2. Materials and their characteristics
The solid used in the original study (Nuth et al. 1985), obtained from Pfaltz and Bauer Chemicals [P&B] was a gray solid with a "rocky" texture consisting of hard, brittle, irregularly- shaped granules a few millimeters across. This sample was also used in the present study. In addition, samples of were purchased from ICN Biomedical [ICN]. The ICN samples exhibited a wide range of physical appearance both for different lot numbers and even for two different bottles of the same lot number. Some resembled the "gray rocky" P&B sample, some "white crusty" samples consisted of plates about a millimeter across and two millimeters thick with a white crust on one side and a dark gray surface on the other side while a third sample consisted of thin needle-like "white fluffy" crystals. This last material resembles the "long, white, flexible, asbestos-like needles" described as chain-like orthorhombic crystals by Rochow (1973). The "gray rocky" samples from both P&B and ICN appeared to be less uniform in composition and probably contain small quantities of both free elemental silicon and free elemental sulfur in a glassy matrix. Elemental sulfur was detected in the ICN "white crusty" sample by x-ray diffraction and close microscopic examination revealed variations in color from dark gray to pure white and pure yellow. This sample appears to be an amorphous mixture of with sulfur and silicon impurities but with a greater degree of compositional variation within the sample than in the "gray rocky" samples. Nonetheless both the "gray rocky" and "white crusty" samples may well be more representative of the type of material formed by secondary reactions between solids and gas in a circumstellar outflow than the crystalline "white fluffy" sample. Despite the differences in color and texture noted above, the infrared spectra of these disparate samples were remarkably similar as noted below.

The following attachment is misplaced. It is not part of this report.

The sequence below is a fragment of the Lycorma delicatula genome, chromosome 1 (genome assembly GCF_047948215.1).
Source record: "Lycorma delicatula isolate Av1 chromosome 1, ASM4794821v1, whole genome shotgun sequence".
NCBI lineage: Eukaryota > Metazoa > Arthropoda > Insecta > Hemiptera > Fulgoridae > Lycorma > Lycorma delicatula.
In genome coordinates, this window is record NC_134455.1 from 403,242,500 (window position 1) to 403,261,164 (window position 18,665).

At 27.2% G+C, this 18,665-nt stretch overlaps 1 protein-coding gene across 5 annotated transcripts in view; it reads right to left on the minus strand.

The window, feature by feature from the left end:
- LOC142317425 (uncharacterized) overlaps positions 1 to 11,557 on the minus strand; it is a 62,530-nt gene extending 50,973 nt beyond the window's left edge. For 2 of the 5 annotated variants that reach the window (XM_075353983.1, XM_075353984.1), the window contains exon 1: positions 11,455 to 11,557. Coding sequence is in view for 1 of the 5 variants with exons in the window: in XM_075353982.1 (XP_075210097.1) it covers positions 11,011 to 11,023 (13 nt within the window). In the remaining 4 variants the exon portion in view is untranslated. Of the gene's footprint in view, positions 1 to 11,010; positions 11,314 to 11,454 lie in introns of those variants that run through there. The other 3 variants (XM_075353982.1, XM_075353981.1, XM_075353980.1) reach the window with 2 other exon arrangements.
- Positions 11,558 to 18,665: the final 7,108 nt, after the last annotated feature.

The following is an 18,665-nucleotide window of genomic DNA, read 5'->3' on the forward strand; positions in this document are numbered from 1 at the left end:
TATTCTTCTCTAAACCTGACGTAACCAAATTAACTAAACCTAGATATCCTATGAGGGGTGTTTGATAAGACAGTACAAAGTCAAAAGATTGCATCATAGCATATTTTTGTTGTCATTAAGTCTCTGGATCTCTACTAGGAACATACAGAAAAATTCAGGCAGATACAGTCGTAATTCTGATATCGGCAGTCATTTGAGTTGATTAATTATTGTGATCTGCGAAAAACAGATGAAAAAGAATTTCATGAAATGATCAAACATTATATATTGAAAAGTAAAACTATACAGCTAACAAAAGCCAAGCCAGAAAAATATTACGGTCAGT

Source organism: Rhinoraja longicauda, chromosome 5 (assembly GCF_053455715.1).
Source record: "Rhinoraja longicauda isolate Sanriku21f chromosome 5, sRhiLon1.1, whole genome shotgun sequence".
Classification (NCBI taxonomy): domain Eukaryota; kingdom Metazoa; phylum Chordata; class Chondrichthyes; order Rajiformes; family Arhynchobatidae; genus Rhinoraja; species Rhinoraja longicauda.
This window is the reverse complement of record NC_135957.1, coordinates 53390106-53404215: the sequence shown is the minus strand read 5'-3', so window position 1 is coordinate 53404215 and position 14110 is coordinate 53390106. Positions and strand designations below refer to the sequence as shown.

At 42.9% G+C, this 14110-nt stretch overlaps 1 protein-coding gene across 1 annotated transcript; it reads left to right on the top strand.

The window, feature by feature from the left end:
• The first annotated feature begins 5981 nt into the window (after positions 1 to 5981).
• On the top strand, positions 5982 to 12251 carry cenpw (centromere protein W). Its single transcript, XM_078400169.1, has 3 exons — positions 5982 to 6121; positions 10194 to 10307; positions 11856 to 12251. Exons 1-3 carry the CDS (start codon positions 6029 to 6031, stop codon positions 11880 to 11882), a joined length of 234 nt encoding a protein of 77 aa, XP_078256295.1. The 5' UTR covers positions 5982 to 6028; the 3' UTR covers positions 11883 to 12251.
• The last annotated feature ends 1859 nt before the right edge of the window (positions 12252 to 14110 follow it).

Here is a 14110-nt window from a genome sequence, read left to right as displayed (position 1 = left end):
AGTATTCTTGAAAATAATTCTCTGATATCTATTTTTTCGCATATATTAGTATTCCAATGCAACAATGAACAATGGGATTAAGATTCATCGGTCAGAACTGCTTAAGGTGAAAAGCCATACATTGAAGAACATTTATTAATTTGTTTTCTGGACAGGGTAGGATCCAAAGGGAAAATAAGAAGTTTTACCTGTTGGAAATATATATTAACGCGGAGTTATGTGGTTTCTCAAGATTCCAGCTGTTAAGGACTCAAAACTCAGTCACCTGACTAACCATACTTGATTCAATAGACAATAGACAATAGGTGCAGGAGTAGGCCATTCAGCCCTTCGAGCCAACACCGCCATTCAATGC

A third sample of was obtained from Strem Chemicals in order to check the possibility that features observed near 10 microns in our other samples might be due to impurities on the surfaces of the grains (Begemann et al. 1996). Strem Chemicals synthesized crystalline in "cotton-like lumps" of greater than 99.5% purity and delivered the sample double sealed under dry nitrogen. Upon opening this sample in a dry nitrogen-filled glove bag samples were removed for XRD and FTIR analyses that will be discussed in detail below.
© European Southern Observatory (ESO) 1997
Online publication: March 24, 1998